While the cast of “Spider-Man” worked hard this week to promote the problem-ridden $65 million musical to the general public on both “The Late Show With David Letterman” and “The Early Show,” its producers have been tossing and turning over whether to postpone opening night — which is set for March 15 — for the sixth time despite lead producer Michael Cohl vowing that the fifth delay would be the last.
On Tuesday night, Bono attended the show for the first time since late January so that he could weigh in on whether it was ready to open. Many have speculated that the producers might wait as long as June to open the show, which would render it ineligible for this year’s Tony Awards. Even if it did open on time, it is unlikely to receive a nomination for Best Musical.
Julie Taymor, speaking at a conference on Wednesday in California, admitted publicly that the show is “not quite there,” as reported by The New York Times. She went so far as to compare working on “Spider-Man” to her experience climbing a volcano in Indonesia. “I am in the crucible right now,” she said. “It is my trial by fire.” She then invoked the title of a song from the show, “Rise Above,” and predicted that “Spider-Man” will do just that.
As of press time, critics still had not received invites to review the show. Interestingly, even if it does not open, an opening-night party apparently will still be held on March 15 at the Grand Hyatt. It’ll just be called something else — never-opening night?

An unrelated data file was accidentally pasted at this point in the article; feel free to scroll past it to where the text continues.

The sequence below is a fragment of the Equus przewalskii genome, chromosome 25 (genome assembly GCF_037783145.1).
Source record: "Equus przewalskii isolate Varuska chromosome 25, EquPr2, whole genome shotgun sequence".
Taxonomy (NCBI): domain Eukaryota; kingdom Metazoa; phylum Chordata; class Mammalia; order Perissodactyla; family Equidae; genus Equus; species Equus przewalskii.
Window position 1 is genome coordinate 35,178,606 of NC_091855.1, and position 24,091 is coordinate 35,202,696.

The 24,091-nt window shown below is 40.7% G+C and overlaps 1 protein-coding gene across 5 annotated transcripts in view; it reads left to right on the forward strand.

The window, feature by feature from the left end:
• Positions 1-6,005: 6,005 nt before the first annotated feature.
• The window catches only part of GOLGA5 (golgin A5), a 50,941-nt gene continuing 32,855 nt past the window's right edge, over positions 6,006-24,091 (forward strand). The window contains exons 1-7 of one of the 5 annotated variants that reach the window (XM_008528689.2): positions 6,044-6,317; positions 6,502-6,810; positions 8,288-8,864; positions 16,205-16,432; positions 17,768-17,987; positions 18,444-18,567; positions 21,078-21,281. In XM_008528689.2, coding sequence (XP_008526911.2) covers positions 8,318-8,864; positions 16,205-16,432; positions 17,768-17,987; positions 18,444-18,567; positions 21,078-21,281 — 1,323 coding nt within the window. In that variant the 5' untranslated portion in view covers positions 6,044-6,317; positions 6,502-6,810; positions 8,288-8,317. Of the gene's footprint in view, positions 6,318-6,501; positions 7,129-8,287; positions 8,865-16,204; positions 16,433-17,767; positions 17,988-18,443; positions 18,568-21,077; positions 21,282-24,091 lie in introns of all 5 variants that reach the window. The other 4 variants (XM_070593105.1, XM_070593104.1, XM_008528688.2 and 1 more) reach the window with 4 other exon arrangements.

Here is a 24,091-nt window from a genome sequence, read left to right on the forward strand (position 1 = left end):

In any event, if major cosmetic surgery has not been performed on the show since it received its first round of reviews last month, it will undoubtedly get panned again. In all seriousness, it’s time for the show’s producers to just bite the bullet, open the show and move on with their lives.
Tickets for Thursday night’s performance were released earlier in the day at the TKTS booth at a 30 percent discount. As far I know, this is the first time tix for “Spider-Man” have been made available there. It’s another indication that demand to see the show is starting to fade.
As hard as it is to get “Spider-Man” to officially open, it’s managed to inspire countless Off-Off-Broadway parodies to open in its place. Last week we reported how both “Spidermann” and “The Spidey Project” would open before “Spider-Man” on March 13 and 14 respectively.
You can also add “Spidermusical” to the list. Tim Drucker, its director, optimistically described “Spidermusical” to us as not a parody of “Spider-Man” but an original, legitimate book musical that just happens to be about a nerd who is bitten by a radioactive spider and becomes a superhero.
Inspired by these brave individuals, I am considering mounting my own Spider-Man musical. I could call it “Spider-Man: Please Let Me In.” It would take place outside the Foxwoods Theatre and begin with me waiting to be invited to finally review the damn show. The real plot would start when Spider-Man calls upon me to rescue him from the evil forces of Bono and Julie Taymor, who are out to destroy his good name.
I’m estimating the budget to be roughly $65, most of which will go towards buying a Spider-Man Halloween costume.